Selecting a business name is one of the most important steps you'll take in the planning stages of your business. You want something that sounds professional and is evocative of what you do. On the other hand, you're in a creative business, so you may prefer a name that shows some imagination.
Karen Crorey's interior design clients sometimes have trouble with the spelling of her name, K.C. Interiors, because they can't distinguish between the initials and "Casey" when they hear the name spoken. "That complicates things sometimes," she says. "I put my corporation together so fast that I didn't give the name much thought, but I should have."
Finch, the Franklin, New York, restoration specialist, encountered a similar problem with the name of his first company, which was called "Golgotha Restoration Services." It was named for the place where Jesus Christ was crucified ("Because we resurrect buildings just as Christ was resurrected," Finch says). He chose the name because it reflected his religious beliefs without sounding religious. However, he found it was hard for people to say and remember, so he chose a simpler name when he established his current business, Heritage Restoration Services.
While creativity is great, don't underestimate the power of your own name. It's simple, it's elegant, and it leaves no question in the minds of readers about exactly what it is you do.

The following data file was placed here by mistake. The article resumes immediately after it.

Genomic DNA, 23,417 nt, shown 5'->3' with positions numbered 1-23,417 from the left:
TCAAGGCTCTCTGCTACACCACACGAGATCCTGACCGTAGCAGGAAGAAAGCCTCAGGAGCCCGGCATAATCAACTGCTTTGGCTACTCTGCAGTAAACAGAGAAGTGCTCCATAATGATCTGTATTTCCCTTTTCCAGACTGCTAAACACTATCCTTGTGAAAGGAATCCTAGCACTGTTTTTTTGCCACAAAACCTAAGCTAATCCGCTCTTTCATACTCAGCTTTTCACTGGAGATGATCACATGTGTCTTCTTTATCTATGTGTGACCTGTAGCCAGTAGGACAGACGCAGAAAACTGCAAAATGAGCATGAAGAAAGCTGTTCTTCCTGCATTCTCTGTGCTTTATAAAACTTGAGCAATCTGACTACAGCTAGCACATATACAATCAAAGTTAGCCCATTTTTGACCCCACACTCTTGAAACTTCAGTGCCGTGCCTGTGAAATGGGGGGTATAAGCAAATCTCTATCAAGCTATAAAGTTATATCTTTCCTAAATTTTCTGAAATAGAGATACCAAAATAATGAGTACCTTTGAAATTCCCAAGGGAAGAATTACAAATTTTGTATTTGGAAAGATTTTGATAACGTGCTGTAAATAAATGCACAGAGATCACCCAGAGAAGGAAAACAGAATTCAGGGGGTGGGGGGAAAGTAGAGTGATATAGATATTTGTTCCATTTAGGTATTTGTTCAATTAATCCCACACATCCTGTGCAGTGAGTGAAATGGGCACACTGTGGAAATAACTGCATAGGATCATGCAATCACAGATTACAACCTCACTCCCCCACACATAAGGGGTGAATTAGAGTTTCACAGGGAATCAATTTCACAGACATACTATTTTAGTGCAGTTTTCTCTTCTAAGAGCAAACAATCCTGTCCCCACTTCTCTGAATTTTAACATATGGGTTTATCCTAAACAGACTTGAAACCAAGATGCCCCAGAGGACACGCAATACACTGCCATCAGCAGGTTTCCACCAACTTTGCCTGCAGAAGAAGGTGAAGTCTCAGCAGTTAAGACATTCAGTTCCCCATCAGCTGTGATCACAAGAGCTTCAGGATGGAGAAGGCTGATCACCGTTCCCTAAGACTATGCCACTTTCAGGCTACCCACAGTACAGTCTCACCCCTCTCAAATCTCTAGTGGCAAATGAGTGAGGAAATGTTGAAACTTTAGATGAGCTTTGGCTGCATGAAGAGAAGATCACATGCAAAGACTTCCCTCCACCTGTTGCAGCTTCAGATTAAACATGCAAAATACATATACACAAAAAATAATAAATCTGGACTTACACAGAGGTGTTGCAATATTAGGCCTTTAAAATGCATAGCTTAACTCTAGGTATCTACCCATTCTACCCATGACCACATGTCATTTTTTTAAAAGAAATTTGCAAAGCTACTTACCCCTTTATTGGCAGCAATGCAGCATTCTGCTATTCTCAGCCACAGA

That was Lee Snijders' philosophy when he named his interior design business "Lee Snijders Designs." On the other hand, Lori Matzke selected "Center Stage Home" because she was looking for something "quirky" for her Minneapolis-based real estate staging/redesign company. "I work in film and the arts on the side, so I thought the name was kind of clever," she says. "I wrote down a whole bunch of names before I picked this one."
On the cleverness scale, probably no one can beat "From Piles to Smiles," Sue Becker's professional organizing business name. She says she came by it through divine intervention and liked it so much she trademarked it.
Creating Your Portfolio
After your advertising works its magic and you're sitting down with a real live prospect to discuss a job, there may be no better way to sell him or her on your services and capabilities than to show examples of the work you've done. As a result, just about every home design entrepreneur should have a portfolio. The sole exception may be professional organizers, since as Downers Grove, Illinois, professional organizer Sue Becker puts it: "Organization is about function rather than appearance, and it's hard to capture the essence of the result in a photograph. Frankly, the after photos are not very dramatic." On the other hand, a portfolio can be an ice breaker when you're meeting a client or a prospect for the first time, so even professional organizers should consider putting one together.